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Council pay rise rebels will hand extra money to women’s charity

Councillors opposed to lift in allowances for local politicians donate to Solace

17 October, 2019 — By Richard Osley

REBEL Labour councillors who opposed the party’s decision to award themselves inflation-busting pay rises have announced they will give the money to charity.

Eight members of the ruling group at the Town Hall urged others to follow suit by donating to Solace Women’s Aid, the nominated charity for the current mayoral year.

It follows an internal split over the hiking of allowances during un­precedented local government cuts.

Half of Camden’s councillors did not take part in a vote last Monday which confirmed the pay rises, which will see some of the biggest increases go to cabinet members and committee chairs.

Supporters of the move said Camden could not afford to keep freezing councillor allowances – as it had done for several years – if it wanted to diversify the membership of the council chamber.

Dissenters, however, either did not turn up to the meeting, left early or took a tactical toilet break to avoid voting. This meant they did not break the party whip, a move which it was claimed behind the scenes would have triggered a “purge” of the left from the Labour group.

Five Conservatives were the only members on record as voting against the pay rises, with the opposition group insisting an underspend should have been shared with backbenchers.

The Lib Dems supported the rises. Sole Green councillor Sian Berry left the meeting early, sick, but says she supports the reform of councillor pay.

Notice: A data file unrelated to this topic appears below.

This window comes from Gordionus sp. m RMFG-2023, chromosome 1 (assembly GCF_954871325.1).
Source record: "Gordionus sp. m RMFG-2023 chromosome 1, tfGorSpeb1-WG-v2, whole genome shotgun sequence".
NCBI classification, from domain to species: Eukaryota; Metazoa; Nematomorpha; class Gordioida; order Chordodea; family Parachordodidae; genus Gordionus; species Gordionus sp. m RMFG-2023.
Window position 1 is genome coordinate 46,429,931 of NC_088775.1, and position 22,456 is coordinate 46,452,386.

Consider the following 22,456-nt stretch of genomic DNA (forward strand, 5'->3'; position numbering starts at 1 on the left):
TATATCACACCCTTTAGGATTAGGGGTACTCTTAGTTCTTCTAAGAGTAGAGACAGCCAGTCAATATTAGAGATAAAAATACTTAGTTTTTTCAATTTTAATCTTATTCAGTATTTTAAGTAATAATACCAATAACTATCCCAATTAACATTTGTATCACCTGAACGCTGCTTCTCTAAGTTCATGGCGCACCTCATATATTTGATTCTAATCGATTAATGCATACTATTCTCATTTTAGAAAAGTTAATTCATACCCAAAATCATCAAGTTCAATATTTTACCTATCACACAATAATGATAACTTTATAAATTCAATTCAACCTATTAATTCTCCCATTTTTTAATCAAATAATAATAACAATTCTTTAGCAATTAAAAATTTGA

Today (Thursday), the councillors who are donating their pay rises urged others “who could afford to” to do the same in a letter to the CNJ.

The signatories were Ranjit Singh, Leo Cassarani, Douglas Beattie, Sue Vincent, Thomas Gardiner, Georgie Rob­ert­son, Lorna Russell, and the Mayor herself, Mary­am Eslamdoust.

“While we strongly agree with colleagues who wish to improve diversity within the council, we have not seen evidence that the pay rise will achieve this,” they said.

The majority of BAME, disabled and working-class councillors sit on the back benches and this increase will not immediately affect them or make becoming a councillor more accessible to people from diverse backgrounds.”

A handful of other Labour councillors are understood to have made a private decision to use the money on charitable donations but are not willing to say so publicly because they fear it would put pressure on those who are more in need of the extra money.

Labour chief whip councillor Lazzaro Pietragnoli admitted at last week’s meeting that it was “embarrassing” for councillors to set their own allowances, but this was standard local government procedure.

The Labour group voted to make supporting the pay rises official party policy over the summer during internal meetings earlier.

Council leader Georgia Gould will see her allowance lifted from £30,000 to £40,000, while cabinet members will receive a 54 per cent rise.

How the increases stack up

Cllr Eslamdoust this week met Solace staff at refuge in Camden and met survivors of domestic abuse who the charity is helping. “Escaping the effects of abuse and violence can be the hardest thing to do. I am so pleased that the women I spoke to are on the road to recovery,” she said.

Nearly 140 women and children used Solace refuges in Camden last year.


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